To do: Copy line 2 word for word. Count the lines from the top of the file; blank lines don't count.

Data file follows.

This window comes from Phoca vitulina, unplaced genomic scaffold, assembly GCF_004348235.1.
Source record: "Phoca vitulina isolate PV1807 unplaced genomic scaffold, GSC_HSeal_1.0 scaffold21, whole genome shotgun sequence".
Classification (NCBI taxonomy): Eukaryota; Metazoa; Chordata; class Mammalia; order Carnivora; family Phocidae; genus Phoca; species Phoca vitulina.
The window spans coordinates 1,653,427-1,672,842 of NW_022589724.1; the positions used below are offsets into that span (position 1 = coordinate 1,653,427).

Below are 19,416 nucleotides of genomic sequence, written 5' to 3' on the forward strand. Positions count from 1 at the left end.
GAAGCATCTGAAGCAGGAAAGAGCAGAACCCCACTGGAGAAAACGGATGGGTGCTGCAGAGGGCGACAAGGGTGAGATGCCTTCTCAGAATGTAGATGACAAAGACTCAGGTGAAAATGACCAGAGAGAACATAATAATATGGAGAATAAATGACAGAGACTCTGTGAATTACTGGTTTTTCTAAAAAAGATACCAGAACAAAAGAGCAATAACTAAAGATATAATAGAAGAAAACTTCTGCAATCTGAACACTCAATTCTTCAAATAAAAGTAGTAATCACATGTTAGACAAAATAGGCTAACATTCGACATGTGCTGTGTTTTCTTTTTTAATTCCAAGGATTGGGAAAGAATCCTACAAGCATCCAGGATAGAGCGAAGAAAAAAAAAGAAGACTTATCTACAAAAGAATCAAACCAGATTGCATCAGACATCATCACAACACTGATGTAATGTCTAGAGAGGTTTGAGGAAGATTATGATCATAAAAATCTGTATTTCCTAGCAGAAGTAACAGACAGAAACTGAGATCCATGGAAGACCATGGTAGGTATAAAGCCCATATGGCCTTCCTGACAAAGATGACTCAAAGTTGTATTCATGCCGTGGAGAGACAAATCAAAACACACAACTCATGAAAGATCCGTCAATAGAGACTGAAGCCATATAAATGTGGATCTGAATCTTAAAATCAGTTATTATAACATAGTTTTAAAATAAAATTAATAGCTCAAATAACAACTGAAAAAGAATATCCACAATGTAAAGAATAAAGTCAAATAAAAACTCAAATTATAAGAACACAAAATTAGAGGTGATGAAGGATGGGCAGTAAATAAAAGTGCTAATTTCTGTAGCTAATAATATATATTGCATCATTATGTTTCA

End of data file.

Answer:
Source record: "Phoca vitulina isolate PV1807 unplaced genomic scaffold, GSC_HSeal_1.0 scaffold21, whole genome shotgun sequence".